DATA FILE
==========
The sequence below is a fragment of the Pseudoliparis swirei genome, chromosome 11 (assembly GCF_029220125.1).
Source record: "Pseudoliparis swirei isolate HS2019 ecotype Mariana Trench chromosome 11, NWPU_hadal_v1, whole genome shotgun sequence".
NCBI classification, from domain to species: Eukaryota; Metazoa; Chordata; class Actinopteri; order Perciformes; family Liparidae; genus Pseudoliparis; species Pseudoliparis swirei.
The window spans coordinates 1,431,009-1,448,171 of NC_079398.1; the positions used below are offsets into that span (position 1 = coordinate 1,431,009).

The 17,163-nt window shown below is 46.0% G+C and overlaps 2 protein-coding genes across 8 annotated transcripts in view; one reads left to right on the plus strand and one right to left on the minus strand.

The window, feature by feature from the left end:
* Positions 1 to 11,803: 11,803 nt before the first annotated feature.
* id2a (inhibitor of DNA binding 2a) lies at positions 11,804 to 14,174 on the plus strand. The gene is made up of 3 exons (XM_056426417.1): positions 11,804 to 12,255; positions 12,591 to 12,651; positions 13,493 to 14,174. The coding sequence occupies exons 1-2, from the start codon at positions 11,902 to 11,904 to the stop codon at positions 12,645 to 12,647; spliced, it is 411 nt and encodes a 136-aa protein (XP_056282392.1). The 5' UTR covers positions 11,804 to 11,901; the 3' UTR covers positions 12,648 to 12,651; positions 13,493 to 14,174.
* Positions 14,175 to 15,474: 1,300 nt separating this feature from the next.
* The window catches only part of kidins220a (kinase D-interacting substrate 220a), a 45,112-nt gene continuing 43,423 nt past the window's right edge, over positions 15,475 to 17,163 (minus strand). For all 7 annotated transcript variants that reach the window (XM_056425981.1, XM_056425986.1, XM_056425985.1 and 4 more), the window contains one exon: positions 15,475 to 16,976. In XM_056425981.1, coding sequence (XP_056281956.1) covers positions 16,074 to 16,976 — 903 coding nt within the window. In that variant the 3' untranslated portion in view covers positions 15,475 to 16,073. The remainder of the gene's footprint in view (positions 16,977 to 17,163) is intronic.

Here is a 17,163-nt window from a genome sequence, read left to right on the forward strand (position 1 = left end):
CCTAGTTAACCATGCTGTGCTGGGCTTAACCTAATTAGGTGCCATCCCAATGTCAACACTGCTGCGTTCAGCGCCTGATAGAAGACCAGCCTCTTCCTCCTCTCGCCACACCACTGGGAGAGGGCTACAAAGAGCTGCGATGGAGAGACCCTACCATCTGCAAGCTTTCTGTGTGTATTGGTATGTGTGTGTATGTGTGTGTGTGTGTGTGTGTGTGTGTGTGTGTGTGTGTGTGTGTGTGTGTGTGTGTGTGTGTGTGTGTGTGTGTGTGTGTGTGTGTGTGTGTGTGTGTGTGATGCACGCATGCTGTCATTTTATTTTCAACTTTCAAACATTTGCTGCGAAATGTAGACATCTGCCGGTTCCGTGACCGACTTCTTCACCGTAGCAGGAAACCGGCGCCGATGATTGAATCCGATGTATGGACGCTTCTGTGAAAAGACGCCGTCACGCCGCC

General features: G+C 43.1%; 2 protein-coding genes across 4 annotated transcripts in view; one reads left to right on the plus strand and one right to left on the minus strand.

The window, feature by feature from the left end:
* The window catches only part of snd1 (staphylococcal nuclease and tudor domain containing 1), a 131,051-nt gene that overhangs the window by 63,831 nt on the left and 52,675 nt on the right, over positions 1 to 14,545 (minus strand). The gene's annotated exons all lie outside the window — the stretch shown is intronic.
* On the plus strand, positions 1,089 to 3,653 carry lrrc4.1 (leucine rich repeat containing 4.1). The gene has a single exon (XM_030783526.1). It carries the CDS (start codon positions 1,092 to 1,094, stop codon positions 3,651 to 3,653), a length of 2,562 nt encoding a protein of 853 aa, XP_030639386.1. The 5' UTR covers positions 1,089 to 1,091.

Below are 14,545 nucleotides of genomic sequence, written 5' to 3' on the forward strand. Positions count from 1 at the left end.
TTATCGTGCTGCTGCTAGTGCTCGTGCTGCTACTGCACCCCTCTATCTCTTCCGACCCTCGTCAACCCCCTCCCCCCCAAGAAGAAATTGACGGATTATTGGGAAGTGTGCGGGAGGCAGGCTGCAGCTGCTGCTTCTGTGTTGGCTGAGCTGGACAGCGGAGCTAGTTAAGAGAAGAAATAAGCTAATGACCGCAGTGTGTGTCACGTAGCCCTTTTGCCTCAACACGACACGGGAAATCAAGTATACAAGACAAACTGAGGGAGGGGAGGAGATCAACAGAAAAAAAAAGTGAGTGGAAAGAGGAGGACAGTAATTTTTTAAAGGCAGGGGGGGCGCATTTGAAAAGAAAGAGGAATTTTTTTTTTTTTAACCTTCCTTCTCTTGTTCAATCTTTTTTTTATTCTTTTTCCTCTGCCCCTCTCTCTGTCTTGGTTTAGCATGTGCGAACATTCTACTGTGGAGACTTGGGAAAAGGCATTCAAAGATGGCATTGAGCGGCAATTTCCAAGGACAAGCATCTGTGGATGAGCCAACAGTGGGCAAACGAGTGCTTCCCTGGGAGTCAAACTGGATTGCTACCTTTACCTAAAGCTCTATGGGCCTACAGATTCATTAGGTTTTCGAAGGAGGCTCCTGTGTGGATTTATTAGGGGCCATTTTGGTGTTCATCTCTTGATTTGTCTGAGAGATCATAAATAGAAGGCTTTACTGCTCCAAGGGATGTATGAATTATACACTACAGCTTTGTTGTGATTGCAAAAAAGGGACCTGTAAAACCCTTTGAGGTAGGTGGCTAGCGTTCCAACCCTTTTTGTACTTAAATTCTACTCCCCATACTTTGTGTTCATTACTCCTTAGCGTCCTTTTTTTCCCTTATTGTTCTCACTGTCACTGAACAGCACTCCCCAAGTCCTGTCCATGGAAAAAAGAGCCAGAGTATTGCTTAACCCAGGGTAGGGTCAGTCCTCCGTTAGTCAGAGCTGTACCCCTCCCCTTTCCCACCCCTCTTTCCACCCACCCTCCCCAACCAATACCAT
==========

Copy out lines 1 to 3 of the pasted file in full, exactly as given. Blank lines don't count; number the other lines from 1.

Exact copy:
The sequence below is a fragment of the Pseudoliparis swirei genome, chromosome 11 (assembly GCF_029220125.1).
Source record: "Pseudoliparis swirei isolate HS2019 ecotype Mariana Trench chromosome 11, NWPU_hadal_v1, whole genome shotgun sequence".
NCBI classification, from domain to species: Eukaryota; Metazoa; Chordata; class Actinopteri; order Perciformes; family Liparidae; genus Pseudoliparis; species Pseudoliparis swirei.